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Stories posted in this category are works of fiction. Names, places, characters, events, and incidents are created by the authors' imaginations or are used fictitiously. Any resemblances to actual persons (living or dead), organizations, companies, events, or locales are entirely coincidental.

A Soldier's Guide to Single Parenting - 10. Picking Up the Pieces

I was shocked when I saw him. My son was almost unrecognizable to me.

My heart seemed to sink to the pit of my stomach. I covered my face with my hands and drew a deep breath.

“Oh God!” What had they done to my boy?

Despite all the horror I had witnessed in Vietnam, nothing could have prepared me for the sight of David lying motionless before me, kept alive only by a machine. Todd had his hand on my shoulder as he pushed my wheelchair up to the side of the bed. Suzanne gasped and began sobbing. She turned to her uncle for comfort and he held her. Jon followed us into the room but stood back. He was barely able to look at his brother as he fought back tears and lasted only a couple of minutes. He wiped his face with his forearms and staring hard at me as he walked away.

“I’ll go and see if he’s okay,” said Todd. We both knew that Jon wouldn’t talk to me. It was more than he could do to look at me.

As Todd left, Suzanne sat on the chair next to the bed, biting her lip and trying to compose herself.

“Simon’s dead!”

“I know.”

“What happened? What’s going on, Daddy? I’m scared. How did you get shot?” I was expecting those questions but I didn’t have any answers or none she would have accepted.

Should I tell her I tried to kill myself? Even that seemed irrelevant now, compared to what had happened or what could still happen. We didn’t know for sure if he was going to pull through. Officially he was in critical condition but that’s all any of the doctors would tell us.

Before we were allowed in to see him, the senior consultant spent several minutes explaining David’s injuries and preparing us for what we were about to see. He had been attacked with a blunt object, fracturing his skull and putting him into a coma. He was hit several times in the face and had broken bones in both legs. The doctors wouldn’t speculate how it happened but he was lucky to be alive.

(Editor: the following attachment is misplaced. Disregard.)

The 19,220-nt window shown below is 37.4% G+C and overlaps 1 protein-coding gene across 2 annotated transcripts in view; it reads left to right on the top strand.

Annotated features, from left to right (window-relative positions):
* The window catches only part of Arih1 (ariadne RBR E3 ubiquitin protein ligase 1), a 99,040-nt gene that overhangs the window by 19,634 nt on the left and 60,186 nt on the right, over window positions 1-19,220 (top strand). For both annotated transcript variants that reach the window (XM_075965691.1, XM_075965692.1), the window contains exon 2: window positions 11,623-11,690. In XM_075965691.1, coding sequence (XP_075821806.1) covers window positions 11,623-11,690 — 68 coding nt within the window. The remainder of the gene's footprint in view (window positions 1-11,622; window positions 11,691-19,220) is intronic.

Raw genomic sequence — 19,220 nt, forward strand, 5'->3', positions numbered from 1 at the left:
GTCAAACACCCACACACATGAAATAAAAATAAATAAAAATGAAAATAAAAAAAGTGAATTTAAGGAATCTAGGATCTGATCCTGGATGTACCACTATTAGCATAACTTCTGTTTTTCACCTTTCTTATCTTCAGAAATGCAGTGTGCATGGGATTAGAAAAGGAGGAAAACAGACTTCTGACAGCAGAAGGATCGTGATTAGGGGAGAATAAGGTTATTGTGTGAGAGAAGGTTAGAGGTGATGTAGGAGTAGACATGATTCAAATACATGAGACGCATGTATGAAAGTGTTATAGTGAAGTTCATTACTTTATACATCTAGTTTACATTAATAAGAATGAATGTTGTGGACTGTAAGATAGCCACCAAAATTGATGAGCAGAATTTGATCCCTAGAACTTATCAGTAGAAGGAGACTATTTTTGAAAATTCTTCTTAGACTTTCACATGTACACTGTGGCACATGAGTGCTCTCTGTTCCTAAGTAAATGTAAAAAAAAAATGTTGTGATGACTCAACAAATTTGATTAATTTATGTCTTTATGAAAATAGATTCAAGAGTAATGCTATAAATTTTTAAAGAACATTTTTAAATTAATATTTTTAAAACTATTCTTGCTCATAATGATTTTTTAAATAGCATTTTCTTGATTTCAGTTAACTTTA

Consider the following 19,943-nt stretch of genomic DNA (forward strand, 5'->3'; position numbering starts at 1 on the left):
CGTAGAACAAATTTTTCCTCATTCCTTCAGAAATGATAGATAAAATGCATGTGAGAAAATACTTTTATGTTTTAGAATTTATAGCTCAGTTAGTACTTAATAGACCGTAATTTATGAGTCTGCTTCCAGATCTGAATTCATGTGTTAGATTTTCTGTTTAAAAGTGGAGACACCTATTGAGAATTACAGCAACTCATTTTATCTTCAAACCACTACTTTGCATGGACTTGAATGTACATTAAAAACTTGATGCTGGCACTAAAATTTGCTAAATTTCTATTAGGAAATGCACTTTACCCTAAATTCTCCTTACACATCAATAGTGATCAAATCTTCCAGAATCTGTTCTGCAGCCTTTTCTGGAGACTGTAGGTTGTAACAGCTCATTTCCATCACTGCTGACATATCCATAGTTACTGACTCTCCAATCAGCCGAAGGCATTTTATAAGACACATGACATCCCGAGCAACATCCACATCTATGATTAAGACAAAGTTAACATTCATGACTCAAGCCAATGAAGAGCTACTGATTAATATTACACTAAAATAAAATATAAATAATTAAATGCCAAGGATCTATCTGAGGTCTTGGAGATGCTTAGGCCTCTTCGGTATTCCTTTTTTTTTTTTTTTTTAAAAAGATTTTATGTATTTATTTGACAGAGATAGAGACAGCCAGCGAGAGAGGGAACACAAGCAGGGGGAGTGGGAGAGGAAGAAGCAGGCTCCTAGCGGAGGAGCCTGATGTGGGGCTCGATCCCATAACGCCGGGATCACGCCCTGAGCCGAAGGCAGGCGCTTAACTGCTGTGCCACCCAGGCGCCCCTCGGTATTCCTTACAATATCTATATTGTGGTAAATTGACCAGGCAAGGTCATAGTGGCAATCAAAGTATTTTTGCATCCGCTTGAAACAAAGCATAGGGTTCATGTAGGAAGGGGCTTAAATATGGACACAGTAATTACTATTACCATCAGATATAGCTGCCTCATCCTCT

“Simon’s father did this,” I hissed, my fingers digging into the arms of the wheelchair. “He drugged me and took the boys away. I was unconscious for almost two days.” I was ready to rip him apart and Suzanne knew it.

Todd had earlier confirmed that Darcy had been taken into police custody. Simon’s death was being treated as suspicious, possibly murder.

“How could he do this? You let him.” My daughter's voice went right through me.

I closed my eyes, hoping to return to my dreams but this was real. I had lost track of time. “What day is it?”

“It’s Thursday.” she said sobbing. “They found him on Monday in a doorway downtown in the Combat Zone.” When I reached out my hand to comfort her she turned away making it clear she didn’t want me to touch her. My shame was complete. Simon was dead, David was in a coma, Suzanne and Jon wanted nothing to do with me, and it was all my fault. I could have stopped it all.

“I thought he was with you at Todd’s house. I had no idea. The phone’s been cut off. I’m sorry.”

“It’s not me who you need to say sorry to. It’s your son!” She stood up and walked out, leaving me alone with him.

I leaned forward to hold his lifeless but warm hand and stare at my once beautiful boy. I was sickened by the severity of his injuries. It was impossible for me to comprehend how anyone could inflict such brutality on a person who was no more than a child.

His face was badly bruised and swollen out of all proportion. There were stitches above both eyes which were tightly closed and barely visible behind the swelling. He had tubes running from his mouth and nostrils to a life support machine.

He had been lying in a coma for three days in the same hospital as me before he was identified. He had no ID and no one knew he was missing until Rizzo questioned me after my operation and told me Simon was dead. Suzanne thought he was still at home with me and I assumed he was at Todd’s.

It should have been me. I wanted to die but David and Simon had so much to live for. I hated myself. If I could have swapped places with him, I would have done so without hesitation.

There was little point in the kids hanging around. Jon was upset and Suzanne had to pick up Bobby from his friend’s house.

Todd came in to let me know he was taking them back to his place. “Are you gonna be alright?”

I nodded. I was still officially a patient at the hospital but I had no intention of leaving David. I was trying to piece together what happened. Why David had gone with Simon and his dad. It didn’t make sense. I wanted to talk to Rizzo but I needed Todd’s help first.